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Spanish royals under legal stress

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Spanish royals under legal stress


The popular Spanish monarchy is going through its first modern scandal. Fourteen years after Iñaki Urdangarin joined the royal family by marrying the princess Infanta Cristina, he is now involved in embezzlement allegations. Urdangarin became Duke of Palma by marrying the youngest daughter of King Juan Carlos and Queen Sofia, at a ceremony in Barcelona in 1997.

Urdangarin, today 44, was a professional handball player, winning many trophies, as well as Olympic medals for Spain. He retired from professional sport in 2000, and went on to study business administration.

Urdangarin founded and then helped to manage the Noos Institute between 2004 and 2006 – which is a non-profit organisation for sport and tourism events for the regional governments of the Balearic Islands and Valencia. In 2011, an anti-corruption investigation turned up what appeared to be serious inconsistencies in the institute’s accounts, which appeared to have profited Urdangarin.

It had emerged that in 2006 the King sent an adviser to try to persuade the Duke to drop his business interests in Spain. Following that, Urdangarin left Noos, which was later broken up, and he moved with Duchess Cristina and their four children to the US, to Washington DC, where the Duke took a consultant position with the Spanish telecoms firm, Telefonica.

What had begun so promisingly was no longer a fairy tale; it rather began to look like a morality tale.

Last December, the palace in Madrid announced that the duke had been suspended from any role in official engagements.

The royal son-in-law is a suspect in a wide-ranging fraud case involving more than six million euros of public funds with charges of corruption, embezzlement and tax evasion. One of the companies under investigation was half-owned by Urdangarin and the other half by Cristina.

Questions flew of who knew what – if anything – or who was involved. The king made a reference to due process in Spain, where he is the only person, the constitution says, can not ever be put on trial.

In his Christmas speech broadcast to the country, Juan Carlos said: “Luckily, we live in a State of Law, and any reprehensible act should be tried and punished in accordance with the law. Justice is the same for everyone”.

In a gesture of transparency, the royals revealed their detailed income for the first time. Under their proposal, the overall budget, already public, had been cut the year before, by some five percent, to 8.4 million euros in 2011.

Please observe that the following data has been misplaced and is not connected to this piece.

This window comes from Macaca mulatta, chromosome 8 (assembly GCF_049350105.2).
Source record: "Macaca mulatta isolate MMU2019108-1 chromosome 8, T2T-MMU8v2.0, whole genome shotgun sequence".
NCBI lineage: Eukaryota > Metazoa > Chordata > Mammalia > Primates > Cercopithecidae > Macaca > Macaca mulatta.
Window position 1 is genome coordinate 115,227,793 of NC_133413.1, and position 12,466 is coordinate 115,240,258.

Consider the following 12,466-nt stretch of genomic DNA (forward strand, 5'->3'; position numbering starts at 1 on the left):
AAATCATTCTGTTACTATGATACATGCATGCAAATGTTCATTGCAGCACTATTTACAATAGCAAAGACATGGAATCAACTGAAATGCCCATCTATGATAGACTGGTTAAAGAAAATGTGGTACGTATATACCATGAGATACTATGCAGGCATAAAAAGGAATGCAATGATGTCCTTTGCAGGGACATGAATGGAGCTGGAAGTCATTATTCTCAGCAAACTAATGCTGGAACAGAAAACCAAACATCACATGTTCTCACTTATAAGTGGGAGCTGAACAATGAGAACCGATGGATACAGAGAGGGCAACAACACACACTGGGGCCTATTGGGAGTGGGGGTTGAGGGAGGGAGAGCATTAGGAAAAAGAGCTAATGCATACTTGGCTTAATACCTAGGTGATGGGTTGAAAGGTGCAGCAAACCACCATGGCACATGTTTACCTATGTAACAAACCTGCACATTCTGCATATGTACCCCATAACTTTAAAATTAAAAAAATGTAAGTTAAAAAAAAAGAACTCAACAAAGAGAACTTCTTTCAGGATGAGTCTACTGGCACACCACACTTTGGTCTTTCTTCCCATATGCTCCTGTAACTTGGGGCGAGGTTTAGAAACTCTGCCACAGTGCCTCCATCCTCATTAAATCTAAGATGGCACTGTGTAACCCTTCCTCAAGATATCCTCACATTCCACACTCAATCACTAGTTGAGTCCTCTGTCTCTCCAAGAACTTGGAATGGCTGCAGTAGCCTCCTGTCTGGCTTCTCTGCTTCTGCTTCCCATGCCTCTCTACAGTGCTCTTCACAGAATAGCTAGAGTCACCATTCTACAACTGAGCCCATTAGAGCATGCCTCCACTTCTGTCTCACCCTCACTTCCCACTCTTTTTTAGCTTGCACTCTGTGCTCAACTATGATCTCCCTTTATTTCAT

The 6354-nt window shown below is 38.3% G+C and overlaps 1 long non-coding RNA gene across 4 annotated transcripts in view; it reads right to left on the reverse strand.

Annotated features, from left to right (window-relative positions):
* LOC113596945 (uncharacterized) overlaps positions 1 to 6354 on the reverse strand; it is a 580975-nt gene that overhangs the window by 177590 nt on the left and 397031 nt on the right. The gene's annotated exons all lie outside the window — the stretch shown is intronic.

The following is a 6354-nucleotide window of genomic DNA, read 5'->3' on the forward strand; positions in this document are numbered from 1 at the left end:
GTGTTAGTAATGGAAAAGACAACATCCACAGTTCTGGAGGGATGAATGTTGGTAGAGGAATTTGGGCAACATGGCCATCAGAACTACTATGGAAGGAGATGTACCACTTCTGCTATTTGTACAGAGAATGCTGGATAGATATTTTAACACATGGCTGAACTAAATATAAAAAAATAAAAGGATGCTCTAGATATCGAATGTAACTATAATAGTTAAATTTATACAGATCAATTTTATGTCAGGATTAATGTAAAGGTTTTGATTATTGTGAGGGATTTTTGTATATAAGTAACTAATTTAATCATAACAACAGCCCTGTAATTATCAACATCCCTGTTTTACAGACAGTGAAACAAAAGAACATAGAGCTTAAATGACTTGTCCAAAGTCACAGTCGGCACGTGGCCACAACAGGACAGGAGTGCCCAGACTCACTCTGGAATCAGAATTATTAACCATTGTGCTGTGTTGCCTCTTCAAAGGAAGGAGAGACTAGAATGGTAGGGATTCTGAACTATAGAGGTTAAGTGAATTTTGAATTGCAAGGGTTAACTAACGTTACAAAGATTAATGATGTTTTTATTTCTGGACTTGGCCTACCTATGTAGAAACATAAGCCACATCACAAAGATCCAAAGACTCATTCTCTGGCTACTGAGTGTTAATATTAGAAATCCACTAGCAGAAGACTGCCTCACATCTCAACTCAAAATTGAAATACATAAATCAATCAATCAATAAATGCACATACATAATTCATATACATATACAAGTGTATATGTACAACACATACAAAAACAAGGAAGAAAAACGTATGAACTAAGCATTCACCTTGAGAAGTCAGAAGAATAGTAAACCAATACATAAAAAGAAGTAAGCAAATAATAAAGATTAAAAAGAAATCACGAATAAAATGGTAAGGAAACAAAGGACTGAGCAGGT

Urdangarin gets no state salary.

So, ties within the family are strained, and the Spanish monarchy is under strain. The Duke has said he feels bad about it but expects to be cleared.

Antoni Gutiérrez-Rubí, a communications consultant and contributor to the main Spanish newspapers, gave euronews his insight into the possible impact of the Inaki Urdangarin case on the Spanish royals.

Francisco Fuentes, euronews: “Since the restoration of constitutional democracy in Spain, its royal family has enjoyed the favour of the media and the people – in particular King Juan Carlos.

“The family has appeared to set an example of good behaviour, almost ‘untouchable’.

“Whichever way the trial of the royal son-in-law Inaki Urdangarin turns out, has the image been shattered? Has the relationship between the Spanish royal family, the media and the people changed?”

Antoni Gutiérrez-Rubí: The royal family was perceived as ‘untouchable’ due to Spanish society’s gratitude towards the king for his contribution to making the attempted paramilitary coup in 1981 unsuccessful, and also because the monarchy was linked to the restoration of democracy in the late 1970s.

“But 30 years later, the now mature Spanish democratic society perceives the monarchy as not so transparent, not so open to society, and with a wide range of privileges that place it at a great distance from any other political, democratic institution in Spain.”

euronews: “In his traditional Christmas speech, the king said that the justice system applies equally to everyone. Many listeners felt that, while necessary, his affirmation was insufficient. Was he perhaps masking the seriousness of the situation?”

Gutiérrez-Rubí: “No, I think he faced the situation in a straightforward and direct way, but also, in a way, timidly. I think many people in Spain may suspect that the king was aware of his son-in-law’s activities, or was aware of the life his daughter had with her husband. I think somehow, he fell short.

“He lacked the determination, the courage, to apologise publicly, to express regret or remorse that the people could think that a member of the royal family, even if it was his son-in-law, could have abused privileges, or behaved in a way that was not very ethical, not very responsible.”

euronews: “What consequences could the trial have, whatever the outcome, for the future of the monarchy?”

Gutiérrez-Rubí: “For the moment, we will have to see the consequences for the couple, for the Princess Infanta Cristina and her husband, Urdangarín. If Urdangarín is convicted, the Infanta will probably have to give up her royal rights. She would have no choice. She would have to give up her husband or give up her royal rights. There could hardly be another way out.

“It would be incomprehensible, unjustifiable, that the Infanta not assume personally the consequences of a possible ruling against her husband. Then, the royal family, the king in this case, would have to apologise publicly for abuse by a member of his family of the royal institutional name and what it represents – profiting from it in an illegal way – and there might be, of course, penal consequences.”

Every story can be told in many ways: see the perspectives from Euronews journalists in our other language teams.

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